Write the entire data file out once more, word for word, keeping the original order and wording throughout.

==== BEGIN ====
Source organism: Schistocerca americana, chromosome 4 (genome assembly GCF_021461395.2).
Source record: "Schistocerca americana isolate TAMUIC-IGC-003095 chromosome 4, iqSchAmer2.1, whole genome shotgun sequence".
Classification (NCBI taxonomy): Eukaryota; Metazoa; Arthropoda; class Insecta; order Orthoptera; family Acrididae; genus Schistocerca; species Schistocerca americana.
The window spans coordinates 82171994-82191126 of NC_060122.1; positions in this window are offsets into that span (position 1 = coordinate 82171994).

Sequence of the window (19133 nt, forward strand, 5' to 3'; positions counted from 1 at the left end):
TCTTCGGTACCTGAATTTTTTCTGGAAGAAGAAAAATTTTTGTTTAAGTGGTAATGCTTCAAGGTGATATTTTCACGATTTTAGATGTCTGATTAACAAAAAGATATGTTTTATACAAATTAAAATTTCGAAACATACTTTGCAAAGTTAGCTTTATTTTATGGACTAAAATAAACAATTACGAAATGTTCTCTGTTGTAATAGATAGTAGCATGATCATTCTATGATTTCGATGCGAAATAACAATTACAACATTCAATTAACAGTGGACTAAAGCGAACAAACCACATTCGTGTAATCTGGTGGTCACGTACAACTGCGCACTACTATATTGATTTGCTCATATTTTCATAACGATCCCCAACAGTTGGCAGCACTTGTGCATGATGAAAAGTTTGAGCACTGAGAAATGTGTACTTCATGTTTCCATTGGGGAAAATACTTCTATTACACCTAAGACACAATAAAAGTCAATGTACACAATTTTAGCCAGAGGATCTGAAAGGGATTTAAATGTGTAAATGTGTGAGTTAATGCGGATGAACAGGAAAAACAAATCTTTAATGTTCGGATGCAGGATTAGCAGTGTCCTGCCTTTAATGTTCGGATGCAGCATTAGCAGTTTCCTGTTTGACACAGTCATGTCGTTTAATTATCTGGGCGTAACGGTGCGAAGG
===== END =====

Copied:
Source organism: Schistocerca americana, chromosome 4 (genome assembly GCF_021461395.2).
Source record: "Schistocerca americana isolate TAMUIC-IGC-003095 chromosome 4, iqSchAmer2.1, whole genome shotgun sequence".
Classification (NCBI taxonomy): Eukaryota; Metazoa; Arthropoda; class Insecta; order Orthoptera; family Acrididae; genus Schistocerca; species Schistocerca americana.
The window spans coordinates 82171994-82191126 of NC_060122.1; positions in this window are offsets into that span (position 1 = coordinate 82171994).

Sequence of the window (19133 nt, forward strand, 5' to 3'; positions counted from 1 at the left end):
TCTTCGGTACCTGAATTTTTTCTGGAAGAAGAAAAATTTTTGTTTAAGTGGTAATGCTTCAAGGTGATATTTTCACGATTTTAGATGTCTGATTAACAAAAAGATATGTTTTATACAAATTAAAATTTCGAAACATACTTTGCAAAGTTAGCTTTATTTTATGGACTAAAATAAACAATTACGAAATGTTCTCTGTTGTAATAGATAGTAGCATGATCATTCTATGATTTCGATGCGAAATAACAATTACAACATTCAATTAACAGTGGACTAAAGCGAACAAACCACATTCGTGTAATCTGGTGGTCACGTACAACTGCGCACTACTATATTGATTTGCTCATATTTTCATAACGATCCCCAACAGTTGGCAGCACTTGTGCATGATGAAAAGTTTGAGCACTGAGAAATGTGTACTTCATGTTTCCATTGGGGAAAATACTTCTATTACACCTAAGACACAATAAAAGTCAATGTACACAATTTTAGCCAGAGGATCTGAAAGGGATTTAAATGTGTAAATGTGTGAGTTAATGCGGATGAACAGGAAAAACAAATCTTTAATGTTCGGATGCAGGATTAGCAGTGTCCTGCCTTTAATGTTCGGATGCAGCATTAGCAGTTTCCTGTTTGACACAGTCATGTCGTTTAATTATCTGGGCGTAACGGTGCGAAGG